Cascade Topology Seminar, 2016

Seattle University hosted the 57th Cascade Topology Seminar in November 2016Image of Cascade Topology Seminar 2016 Poster
                                    (image courtesy of http://knotplot.com)

Schedule:

Saturday, November 19, 2016:

10-11 am Caffeine and carbohydrates
11am-12pm Ryan Derby-Talbot, QUEST University
12pm-2pm Lunch break
2-3pm Daniel Heath, Pacific Lutheran
3-3:30pm Coffee break
3:30-4:30pm Christian Millichap, Linfield College
4:30-5pm Coffee break
5-6pm Marion Campisi, San Jose State

 

Sunday, November 20, 2016:

9-10am Caffeine and carbohydrates
10-11am Kate Kearney, Gonzaga University
11-11:30am Coffee break
11:30-12:30pm Lou Kauffman, University of Illinois at Chicago

 

Titles & Abstracts:

  1. Ryan Derby-Talbot: Computing Heegaard Genus is NP-Hard

    One of the most basic measures of the complexity of a 3-manifold is its “Heegaard genus.” The Heegaard genus essentially measures the smallest way that a 3-manifold can be decomposed into two handlebodies. If a 3-manifold happens to be constructed from submanifolds glued together along boundary components, then it is often the case that the Heegaard genus of the manifold can be determined from the Heegaard genera of the submanifolds. However, calculating the overall Heegaard genus this way can be hard –– NP-hard, in fact. In this talk, I will introduce the fundamental ideas of Heegaard splittings and incompressible surfaces in 3-manifolds, and show how they can be combined in calculating Heegaard genus. Then I will show how this calculation can be made to mirror questions of satisfiability of certain Boolean formulas, which allows us to consider its computational hardness.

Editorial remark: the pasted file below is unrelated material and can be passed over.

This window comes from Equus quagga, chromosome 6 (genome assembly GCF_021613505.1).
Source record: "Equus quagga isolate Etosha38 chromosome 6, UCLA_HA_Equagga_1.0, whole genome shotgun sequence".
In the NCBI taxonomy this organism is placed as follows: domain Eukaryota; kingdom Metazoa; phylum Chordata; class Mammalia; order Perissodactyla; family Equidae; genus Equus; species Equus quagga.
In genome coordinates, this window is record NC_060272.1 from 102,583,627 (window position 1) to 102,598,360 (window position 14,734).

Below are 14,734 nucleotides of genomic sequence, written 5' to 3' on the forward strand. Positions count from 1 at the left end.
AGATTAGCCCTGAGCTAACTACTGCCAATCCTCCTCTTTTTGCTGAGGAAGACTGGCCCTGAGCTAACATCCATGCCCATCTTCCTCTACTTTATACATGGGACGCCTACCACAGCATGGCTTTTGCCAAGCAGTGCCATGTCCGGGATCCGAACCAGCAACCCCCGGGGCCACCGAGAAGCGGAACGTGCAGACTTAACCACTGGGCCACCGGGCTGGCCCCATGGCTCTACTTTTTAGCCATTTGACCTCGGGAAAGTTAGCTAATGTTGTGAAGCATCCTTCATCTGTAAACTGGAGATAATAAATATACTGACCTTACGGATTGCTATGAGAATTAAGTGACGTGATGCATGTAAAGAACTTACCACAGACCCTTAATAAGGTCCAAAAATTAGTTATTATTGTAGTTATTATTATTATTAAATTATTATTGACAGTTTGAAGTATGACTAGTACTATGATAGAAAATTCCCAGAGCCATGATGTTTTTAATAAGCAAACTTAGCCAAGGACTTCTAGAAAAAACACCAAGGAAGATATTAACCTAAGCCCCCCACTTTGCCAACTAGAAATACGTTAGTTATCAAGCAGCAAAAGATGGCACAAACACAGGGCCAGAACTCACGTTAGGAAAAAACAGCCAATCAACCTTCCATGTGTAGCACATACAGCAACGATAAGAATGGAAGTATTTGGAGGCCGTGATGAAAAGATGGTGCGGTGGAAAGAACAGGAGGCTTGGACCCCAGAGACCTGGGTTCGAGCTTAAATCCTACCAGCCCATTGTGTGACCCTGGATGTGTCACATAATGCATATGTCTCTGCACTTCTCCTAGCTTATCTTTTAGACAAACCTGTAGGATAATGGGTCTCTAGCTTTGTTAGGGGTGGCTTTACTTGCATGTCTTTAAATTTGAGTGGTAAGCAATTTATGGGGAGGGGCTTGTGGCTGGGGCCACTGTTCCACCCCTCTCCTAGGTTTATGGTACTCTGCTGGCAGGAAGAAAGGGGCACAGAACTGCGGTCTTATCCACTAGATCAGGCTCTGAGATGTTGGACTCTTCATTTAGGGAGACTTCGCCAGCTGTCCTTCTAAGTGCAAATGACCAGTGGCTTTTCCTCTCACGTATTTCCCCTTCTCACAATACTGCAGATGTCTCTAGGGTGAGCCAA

2. Daniel Heath: Topological Symmetry Groups of the Petersen Graph

    We determine all groups which can occur as the orientation preserving topological symmetry group of some embedding of the Petersen graph $P$ in $S^3$.

  3. Christian Millichap: Commensurability of Hyperbolic Knot & Link Complements.

    In general, it is a difficult problem to determine if two manifolds are commensurable, i.e., share a common finite sheeted cover. Here, we will examine some combinatorial and geometric approaches to analyzing commensurability classes of hyperbolic knot and link complements. In particular, we will discuss current work done with Worden to show that the only commensurable hyperbolic 2-bridge link complements are the figure-eight knot complement and the $6_{2}^{2}$ link complement. Part of this analysis also results in an interesting corollary: a hyperbolic 2-bridge link complement cannot irregularly cover a hyperbolic 3-manifold.

  4. Marion Campisi: Neighbors of Knots in the Gordian Graph

    We will show that every knot is one crossing change away from a knot of arbitrarily high bridge number and arbitrarily high bridge distance.

  5. Kate Kearney: Knots, Concordance, & Genus

    A knot is a circle embedded in a three-sphere.  Knots can be the boundary of surfaces in a variety of different contexts (in $S^3$, in $S^3 \times I$, in B^4, considering surfaces as oriented or non-oriented).  In this talk, we’ll explore how knot concordance and knot genus describe this relationship between knots and surfaces.  In particular, we will define several different genus-type invariants of knots, and explore some examples of computations.  

  6. Louis Kauffman: Knotoids & Virtual Knots

For further information, please contact the local organizer, Dr. Allison Henrich (henricha@seattleu.edu)